Construction sites are some of the most dangerous work environments in the world, and the fatalities associated with them seem to keep rising. Fortunately, there are ways to prevent serious injuries and death— or at the very least, minimize the amount of injuries and deaths that result from construction accidents.
Here are 10 ways to minimize the risk of construction-related injuries and deaths.
#1: Don’t Skip the Inductions
All construction sites are required to have a site induction. Site inductions ensure that all employees are familiar with the layout of the construction site and aware of their responsibilities and the risks associated with them. When all workers know where they’re supposed to be, what they’re supposed to be doing, and how to safely go about their tasks, there leaves little room for accidents to occur.
#2: Always Wear Your PPE
PPE (personal protective equipment) consists of things like safety goggles, hard hats, and steel-toed boots, and also earplugs, gloves, and reflective vests. PPE must be worn correctly, and it must also be inspected regularly to ensure that it will do its job of protecting workers. This is something that may be reminded of you in your site induction.
#3: Follow All Safety Rules and Regulations
Basic and specific safety procedures should be explained to each worker during the site induction. Construction companies should also put together a risk assessment and management plan. It’s similar to a site induction, except that it explicitly focuses on the risks associated with each construction site and how they can be mitigated or avoided altogether.
#4: Keep the Construction Site Clean
Construction sites are notorious for being covered with dust and debris, but another issue lies with material, equipment, and even people cluttering and crowding the site. There should never be people on construction sites (whether workers or bystanders) who aren’t needed on site, and all construction workers should make an effort to keep the site clear of tools, materials, and equipment. Also, make an effort to clean up the dust and debris that is inevitable.
#5: Inspect the Construction Site and Equipment Often
The construction site and the equipment used on it, along with PPE, should be inspected every day. Machines, tools, and other equipment won’t last forever, so it’s essential that you make sure that none of your equipment is defective. Defective equipment creates an unsafe work environment.
#6: Never Work in Unsafe Areas
Speaking of unsafe work environments, defective tools, materials, and equipment should never be used. Although the majority of construction-related injuries and deaths are falls, the next categories are being struck by an object, being electrocuted, and being caught between objects. Collapsing structures and falling from a height are also very common occurrences in unsafe construction areas.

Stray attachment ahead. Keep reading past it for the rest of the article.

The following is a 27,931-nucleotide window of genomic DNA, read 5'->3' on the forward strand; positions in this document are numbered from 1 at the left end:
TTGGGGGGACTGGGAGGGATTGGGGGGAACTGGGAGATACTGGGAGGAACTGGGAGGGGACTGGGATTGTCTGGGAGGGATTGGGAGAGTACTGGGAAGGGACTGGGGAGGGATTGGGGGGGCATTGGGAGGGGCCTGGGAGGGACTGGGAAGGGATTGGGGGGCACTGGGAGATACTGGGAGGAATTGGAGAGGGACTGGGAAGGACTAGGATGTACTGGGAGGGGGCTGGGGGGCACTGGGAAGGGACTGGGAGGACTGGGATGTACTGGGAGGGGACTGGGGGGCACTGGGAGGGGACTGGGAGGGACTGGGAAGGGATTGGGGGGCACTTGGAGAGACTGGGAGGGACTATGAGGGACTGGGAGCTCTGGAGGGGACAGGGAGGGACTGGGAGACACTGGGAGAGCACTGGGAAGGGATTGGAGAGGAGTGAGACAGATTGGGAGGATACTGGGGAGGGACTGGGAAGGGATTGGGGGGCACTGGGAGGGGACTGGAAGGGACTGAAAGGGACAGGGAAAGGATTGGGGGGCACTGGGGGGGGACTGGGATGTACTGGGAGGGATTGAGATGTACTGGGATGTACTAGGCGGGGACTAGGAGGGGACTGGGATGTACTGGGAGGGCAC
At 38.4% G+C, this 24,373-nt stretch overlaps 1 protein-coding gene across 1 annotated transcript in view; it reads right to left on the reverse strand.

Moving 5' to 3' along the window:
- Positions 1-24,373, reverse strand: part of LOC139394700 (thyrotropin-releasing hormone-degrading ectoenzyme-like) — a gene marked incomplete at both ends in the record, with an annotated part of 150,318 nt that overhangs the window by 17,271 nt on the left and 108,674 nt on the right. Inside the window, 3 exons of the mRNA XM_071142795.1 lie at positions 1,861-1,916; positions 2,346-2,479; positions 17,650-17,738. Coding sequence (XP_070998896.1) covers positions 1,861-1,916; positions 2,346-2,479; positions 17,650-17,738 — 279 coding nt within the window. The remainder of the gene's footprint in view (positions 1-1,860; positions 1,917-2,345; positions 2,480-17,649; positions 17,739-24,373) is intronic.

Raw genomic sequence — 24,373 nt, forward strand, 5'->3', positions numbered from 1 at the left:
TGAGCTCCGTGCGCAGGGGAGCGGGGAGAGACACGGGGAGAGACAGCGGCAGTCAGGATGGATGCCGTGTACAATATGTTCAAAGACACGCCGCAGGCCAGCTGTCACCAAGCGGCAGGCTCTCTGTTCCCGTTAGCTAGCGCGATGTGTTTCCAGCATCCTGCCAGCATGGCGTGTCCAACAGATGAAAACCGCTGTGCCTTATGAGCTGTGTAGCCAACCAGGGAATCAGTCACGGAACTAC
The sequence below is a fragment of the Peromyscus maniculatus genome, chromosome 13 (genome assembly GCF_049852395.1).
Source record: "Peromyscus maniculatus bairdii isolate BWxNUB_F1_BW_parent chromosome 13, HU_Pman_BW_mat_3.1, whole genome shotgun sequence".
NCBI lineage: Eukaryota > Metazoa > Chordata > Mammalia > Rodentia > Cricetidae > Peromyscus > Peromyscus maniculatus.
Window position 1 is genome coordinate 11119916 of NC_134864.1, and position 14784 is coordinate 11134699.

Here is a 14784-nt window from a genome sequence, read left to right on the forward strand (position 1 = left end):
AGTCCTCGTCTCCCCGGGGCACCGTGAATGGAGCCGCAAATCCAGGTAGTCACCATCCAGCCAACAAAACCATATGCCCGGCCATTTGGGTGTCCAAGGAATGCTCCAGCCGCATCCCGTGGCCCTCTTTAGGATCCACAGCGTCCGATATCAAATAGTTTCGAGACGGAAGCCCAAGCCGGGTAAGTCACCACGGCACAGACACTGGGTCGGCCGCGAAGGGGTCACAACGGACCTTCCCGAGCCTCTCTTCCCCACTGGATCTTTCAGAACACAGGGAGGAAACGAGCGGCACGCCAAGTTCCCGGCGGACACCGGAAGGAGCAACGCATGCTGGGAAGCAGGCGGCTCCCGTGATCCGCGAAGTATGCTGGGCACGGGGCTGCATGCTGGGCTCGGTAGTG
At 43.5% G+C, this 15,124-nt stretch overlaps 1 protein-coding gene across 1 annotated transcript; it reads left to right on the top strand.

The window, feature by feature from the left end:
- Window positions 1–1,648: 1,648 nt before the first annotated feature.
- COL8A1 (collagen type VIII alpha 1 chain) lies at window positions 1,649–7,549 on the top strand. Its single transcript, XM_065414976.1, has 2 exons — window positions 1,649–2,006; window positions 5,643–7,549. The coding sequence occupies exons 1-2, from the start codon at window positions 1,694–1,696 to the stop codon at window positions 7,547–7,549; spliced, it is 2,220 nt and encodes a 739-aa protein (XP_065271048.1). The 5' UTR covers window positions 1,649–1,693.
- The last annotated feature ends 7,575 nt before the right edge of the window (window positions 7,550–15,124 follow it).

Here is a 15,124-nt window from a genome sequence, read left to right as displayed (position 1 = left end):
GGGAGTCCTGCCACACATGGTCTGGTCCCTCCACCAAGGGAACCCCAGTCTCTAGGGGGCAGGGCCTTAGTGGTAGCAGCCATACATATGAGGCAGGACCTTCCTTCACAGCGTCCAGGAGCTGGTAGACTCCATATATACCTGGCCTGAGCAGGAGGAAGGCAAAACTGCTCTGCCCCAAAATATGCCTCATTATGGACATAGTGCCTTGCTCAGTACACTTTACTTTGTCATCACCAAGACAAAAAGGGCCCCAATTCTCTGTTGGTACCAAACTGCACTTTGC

#7: Use the Correct Equipment
Don’t try to cut corners and use equipment for projects that require something different. When you use the right tools and materials, the project moves along more efficiently by getting done, quickly, correctly, and safely.
#8: Don’t Try to Fix Equipment
Unless you know exactly how to fix a faulty tool or piece of equipment, you should leave it alone. Tampering with faulty equipment can often make the problem worse, and the work environment even more unsafe than it previously was. Instead, report faulty equipment to a supervisor.
#9: Don’t Put Yourself (or Others) at Risk
Although you’re responsible for your own behavior, everyone on a construction site is responsible for each other’s safety when working cohesively as a team. Don’t cut corners to try and get work done faster, as this poses a threat to you and those around you. It’s also necessary to make sure everyone else is following all safety procedures, in addition to following them yourself.
#10: Report Defects, Unsafe Behaviors, and Accidents
In the same way you should report defective equipment, you should also report any unsafe behaviors that you witness, as well as accidents— even if they’re minor. Most construction companies require a near-miss form to be filled out when a minor accident occurs. Injured workers are also entitled to workers’ compensation benefits to help with medical costs and missed wages, if necessary. Contact Rosenfeld Injury Lawyers at https://www.rosenfeldinjurylawyers.com/construction-injuries.html for more information regarding construction accidents.
If you’re not sure about something, it’s okay to ask someone who is more knowledgeable. Construction workers shouldn’t be put down or made to feel bad about asking questions— these questions can prevent a serious injury and even save a life.